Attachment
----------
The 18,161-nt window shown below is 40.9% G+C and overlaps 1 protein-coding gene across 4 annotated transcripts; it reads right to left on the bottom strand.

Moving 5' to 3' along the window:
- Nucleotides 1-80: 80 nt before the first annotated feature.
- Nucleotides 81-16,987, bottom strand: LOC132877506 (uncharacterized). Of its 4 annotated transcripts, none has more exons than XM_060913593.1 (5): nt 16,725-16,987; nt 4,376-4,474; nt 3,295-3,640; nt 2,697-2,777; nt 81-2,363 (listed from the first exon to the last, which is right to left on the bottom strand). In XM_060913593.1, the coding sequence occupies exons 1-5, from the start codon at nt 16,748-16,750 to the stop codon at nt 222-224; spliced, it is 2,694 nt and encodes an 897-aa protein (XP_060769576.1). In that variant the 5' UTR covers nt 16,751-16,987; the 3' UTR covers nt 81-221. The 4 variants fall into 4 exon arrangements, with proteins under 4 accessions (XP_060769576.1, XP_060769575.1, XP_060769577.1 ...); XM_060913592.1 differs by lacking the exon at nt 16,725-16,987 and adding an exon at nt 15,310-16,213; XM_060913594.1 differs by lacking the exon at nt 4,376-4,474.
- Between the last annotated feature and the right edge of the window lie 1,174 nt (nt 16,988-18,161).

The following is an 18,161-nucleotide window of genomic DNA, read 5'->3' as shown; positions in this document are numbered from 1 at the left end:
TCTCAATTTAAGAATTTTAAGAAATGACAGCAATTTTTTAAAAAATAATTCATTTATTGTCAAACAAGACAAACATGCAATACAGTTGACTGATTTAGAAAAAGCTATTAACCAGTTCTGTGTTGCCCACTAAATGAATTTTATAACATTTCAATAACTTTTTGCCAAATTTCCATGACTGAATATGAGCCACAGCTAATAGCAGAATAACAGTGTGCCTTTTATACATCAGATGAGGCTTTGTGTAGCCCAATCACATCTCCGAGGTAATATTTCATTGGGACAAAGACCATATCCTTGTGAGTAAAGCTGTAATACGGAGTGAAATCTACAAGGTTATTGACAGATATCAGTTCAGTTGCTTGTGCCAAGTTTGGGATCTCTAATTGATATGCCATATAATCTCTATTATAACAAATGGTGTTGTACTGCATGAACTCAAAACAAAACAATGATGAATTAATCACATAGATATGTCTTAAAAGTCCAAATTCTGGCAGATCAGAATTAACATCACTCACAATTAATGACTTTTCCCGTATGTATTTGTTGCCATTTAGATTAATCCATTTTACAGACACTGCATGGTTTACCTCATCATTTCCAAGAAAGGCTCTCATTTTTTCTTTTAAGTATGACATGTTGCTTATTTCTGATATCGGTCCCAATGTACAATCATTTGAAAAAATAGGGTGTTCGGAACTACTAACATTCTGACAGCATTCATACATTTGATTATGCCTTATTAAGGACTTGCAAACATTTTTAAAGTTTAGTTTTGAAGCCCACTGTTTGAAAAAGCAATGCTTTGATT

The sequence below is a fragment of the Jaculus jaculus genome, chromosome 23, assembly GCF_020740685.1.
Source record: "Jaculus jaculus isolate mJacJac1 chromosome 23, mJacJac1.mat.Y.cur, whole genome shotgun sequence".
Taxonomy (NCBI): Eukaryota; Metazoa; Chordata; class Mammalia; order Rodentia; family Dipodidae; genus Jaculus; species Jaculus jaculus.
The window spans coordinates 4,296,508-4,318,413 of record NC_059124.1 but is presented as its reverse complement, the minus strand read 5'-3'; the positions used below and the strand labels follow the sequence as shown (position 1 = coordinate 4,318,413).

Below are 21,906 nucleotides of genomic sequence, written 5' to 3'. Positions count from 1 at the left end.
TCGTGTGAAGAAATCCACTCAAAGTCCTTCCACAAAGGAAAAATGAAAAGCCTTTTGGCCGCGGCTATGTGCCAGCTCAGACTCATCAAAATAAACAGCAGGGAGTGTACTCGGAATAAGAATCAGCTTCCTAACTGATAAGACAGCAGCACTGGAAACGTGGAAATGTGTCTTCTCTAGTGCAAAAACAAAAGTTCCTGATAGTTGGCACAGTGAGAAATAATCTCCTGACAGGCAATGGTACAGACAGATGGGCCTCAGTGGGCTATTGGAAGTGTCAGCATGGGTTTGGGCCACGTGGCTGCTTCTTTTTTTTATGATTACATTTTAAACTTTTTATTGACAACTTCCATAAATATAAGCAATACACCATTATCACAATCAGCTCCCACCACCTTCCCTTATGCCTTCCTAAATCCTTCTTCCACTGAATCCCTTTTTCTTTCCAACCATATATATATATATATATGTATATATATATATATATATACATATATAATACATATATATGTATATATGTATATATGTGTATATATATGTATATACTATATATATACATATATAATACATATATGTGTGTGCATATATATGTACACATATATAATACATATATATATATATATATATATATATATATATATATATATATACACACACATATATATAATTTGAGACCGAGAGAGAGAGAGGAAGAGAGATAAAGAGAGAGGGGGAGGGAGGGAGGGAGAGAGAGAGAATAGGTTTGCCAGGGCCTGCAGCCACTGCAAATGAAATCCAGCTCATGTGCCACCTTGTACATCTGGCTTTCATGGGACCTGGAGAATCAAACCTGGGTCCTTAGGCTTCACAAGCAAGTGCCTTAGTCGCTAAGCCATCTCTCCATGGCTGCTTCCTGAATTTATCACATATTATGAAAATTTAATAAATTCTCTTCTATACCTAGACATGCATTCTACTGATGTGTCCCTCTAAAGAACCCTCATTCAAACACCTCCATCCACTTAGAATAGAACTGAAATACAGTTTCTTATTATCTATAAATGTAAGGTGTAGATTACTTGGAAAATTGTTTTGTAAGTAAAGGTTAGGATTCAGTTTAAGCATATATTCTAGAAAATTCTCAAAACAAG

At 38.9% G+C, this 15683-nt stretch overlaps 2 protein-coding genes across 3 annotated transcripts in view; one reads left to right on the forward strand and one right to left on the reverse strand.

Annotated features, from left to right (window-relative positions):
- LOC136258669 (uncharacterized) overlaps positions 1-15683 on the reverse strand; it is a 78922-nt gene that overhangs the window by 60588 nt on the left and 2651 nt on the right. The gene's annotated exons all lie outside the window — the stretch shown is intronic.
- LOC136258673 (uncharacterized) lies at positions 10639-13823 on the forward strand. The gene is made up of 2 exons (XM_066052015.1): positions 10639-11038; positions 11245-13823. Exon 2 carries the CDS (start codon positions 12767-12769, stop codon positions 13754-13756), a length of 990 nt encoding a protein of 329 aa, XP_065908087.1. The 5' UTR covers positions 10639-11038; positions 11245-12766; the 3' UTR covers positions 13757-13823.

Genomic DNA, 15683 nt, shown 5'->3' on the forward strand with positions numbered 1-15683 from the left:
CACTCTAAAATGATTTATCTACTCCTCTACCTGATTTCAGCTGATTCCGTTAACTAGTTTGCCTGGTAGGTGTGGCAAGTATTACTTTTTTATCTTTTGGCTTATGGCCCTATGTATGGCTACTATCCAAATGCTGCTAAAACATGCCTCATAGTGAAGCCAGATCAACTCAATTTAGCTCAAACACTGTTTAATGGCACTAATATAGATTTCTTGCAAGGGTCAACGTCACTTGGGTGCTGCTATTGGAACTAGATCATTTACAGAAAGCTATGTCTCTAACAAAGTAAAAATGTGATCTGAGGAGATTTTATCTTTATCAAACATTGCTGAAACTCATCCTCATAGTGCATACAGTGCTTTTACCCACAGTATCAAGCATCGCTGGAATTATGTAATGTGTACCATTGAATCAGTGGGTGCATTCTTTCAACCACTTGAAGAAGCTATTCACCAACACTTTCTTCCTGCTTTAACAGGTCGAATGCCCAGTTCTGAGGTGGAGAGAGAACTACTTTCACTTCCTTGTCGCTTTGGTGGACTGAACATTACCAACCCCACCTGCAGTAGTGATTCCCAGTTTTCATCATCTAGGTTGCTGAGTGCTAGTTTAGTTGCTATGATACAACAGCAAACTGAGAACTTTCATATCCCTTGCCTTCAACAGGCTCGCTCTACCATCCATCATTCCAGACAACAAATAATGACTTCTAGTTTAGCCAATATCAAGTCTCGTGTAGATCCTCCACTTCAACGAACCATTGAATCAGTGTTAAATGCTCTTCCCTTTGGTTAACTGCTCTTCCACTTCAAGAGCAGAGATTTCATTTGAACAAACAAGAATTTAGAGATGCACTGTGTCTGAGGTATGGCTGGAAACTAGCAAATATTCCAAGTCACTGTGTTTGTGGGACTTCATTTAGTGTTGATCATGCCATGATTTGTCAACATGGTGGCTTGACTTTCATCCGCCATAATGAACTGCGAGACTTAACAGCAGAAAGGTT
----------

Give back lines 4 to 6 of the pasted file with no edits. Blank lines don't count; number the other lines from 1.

- Nucleotides 81-16,987, bottom strand: LOC132877506 (uncharacterized). Of its 4 annotated transcripts, none has more exons than XM_060913593.1 (5): nt 16,725-16,987; nt 4,376-4,474; nt 3,295-3,640; nt 2,697-2,777; nt 81-2,363 (listed from the first exon to the last, which is right to left on the bottom strand). In XM_060913593.1, the coding sequence occupies exons 1-5, from the start codon at nt 16,748-16,750 to the stop codon at nt 222-224; spliced, it is 2,694 nt and encodes an 897-aa protein (XP_060769576.1). In that variant the 5' UTR covers nt 16,751-16,987; the 3' UTR covers nt 81-221. The 4 variants fall into 4 exon arrangements, with proteins under 4 accessions (XP_060769576.1, XP_060769575.1, XP_060769577.1 ...); XM_060913592.1 differs by lacking the exon at nt 16,725-16,987 and adding an exon at nt 15,310-16,213; XM_060913594.1 differs by lacking the exon at nt 4,376-4,474.
- Between the last annotated feature and the right edge of the window lie 1,174 nt (nt 16,988-18,161).

The following is an 18,161-nucleotide window of genomic DNA, read 5'->3' as shown; positions in this document are numbered from 1 at the left end: